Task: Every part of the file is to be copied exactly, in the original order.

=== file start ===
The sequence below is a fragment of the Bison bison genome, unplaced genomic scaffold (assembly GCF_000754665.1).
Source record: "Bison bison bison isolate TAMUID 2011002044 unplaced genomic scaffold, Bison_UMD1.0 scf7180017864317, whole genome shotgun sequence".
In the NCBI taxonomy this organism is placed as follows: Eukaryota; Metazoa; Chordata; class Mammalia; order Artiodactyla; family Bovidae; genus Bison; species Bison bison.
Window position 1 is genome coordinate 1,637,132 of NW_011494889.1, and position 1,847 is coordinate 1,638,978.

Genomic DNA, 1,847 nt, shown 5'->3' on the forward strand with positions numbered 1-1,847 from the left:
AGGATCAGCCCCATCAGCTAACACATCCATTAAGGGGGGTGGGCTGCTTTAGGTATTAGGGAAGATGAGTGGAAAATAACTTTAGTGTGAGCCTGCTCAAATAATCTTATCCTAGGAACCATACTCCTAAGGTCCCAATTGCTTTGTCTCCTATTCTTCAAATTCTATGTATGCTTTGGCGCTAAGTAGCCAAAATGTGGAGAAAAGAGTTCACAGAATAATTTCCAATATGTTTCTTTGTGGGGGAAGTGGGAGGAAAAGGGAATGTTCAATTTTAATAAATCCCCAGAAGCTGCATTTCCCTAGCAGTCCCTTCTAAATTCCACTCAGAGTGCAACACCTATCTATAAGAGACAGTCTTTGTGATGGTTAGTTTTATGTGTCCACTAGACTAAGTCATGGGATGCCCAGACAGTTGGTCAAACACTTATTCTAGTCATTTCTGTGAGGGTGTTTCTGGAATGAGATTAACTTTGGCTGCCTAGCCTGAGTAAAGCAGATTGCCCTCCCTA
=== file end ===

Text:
The sequence below is a fragment of the Bison bison genome, unplaced genomic scaffold (assembly GCF_000754665.1).
Source record: "Bison bison bison isolate TAMUID 2011002044 unplaced genomic scaffold, Bison_UMD1.0 scf7180017864317, whole genome shotgun sequence".
In the NCBI taxonomy this organism is placed as follows: Eukaryota; Metazoa; Chordata; class Mammalia; order Artiodactyla; family Bovidae; genus Bison; species Bison bison.
Window position 1 is genome coordinate 1,637,132 of NW_011494889.1, and position 1,847 is coordinate 1,638,978.

Genomic DNA, 1,847 nt, shown 5'->3' on the forward strand with positions numbered 1-1,847 from the left:
AGGATCAGCCCCATCAGCTAACACATCCATTAAGGGGGGTGGGCTGCTTTAGGTATTAGGGAAGATGAGTGGAAAATAACTTTAGTGTGAGCCTGCTCAAATAATCTTATCCTAGGAACCATACTCCTAAGGTCCCAATTGCTTTGTCTCCTATTCTTCAAATTCTATGTATGCTTTGGCGCTAAGTAGCCAAAATGTGGAGAAAAGAGTTCACAGAATAATTTCCAATATGTTTCTTTGTGGGGGAAGTGGGAGGAAAAGGGAATGTTCAATTTTAATAAATCCCCAGAAGCTGCATTTCCCTAGCAGTCCCTTCTAAATTCCACTCAGAGTGCAACACCTATCTATAAGAGACAGTCTTTGTGATGGTTAGTTTTATGTGTCCACTAGACTAAGTCATGGGATGCCCAGACAGTTGGTCAAACACTTATTCTAGTCATTTCTGTGAGGGTGTTTCTGGAATGAGATTAACTTTGGCTGCCTAGCCTGAGTAAAGCAGATTGCCCTCCCTA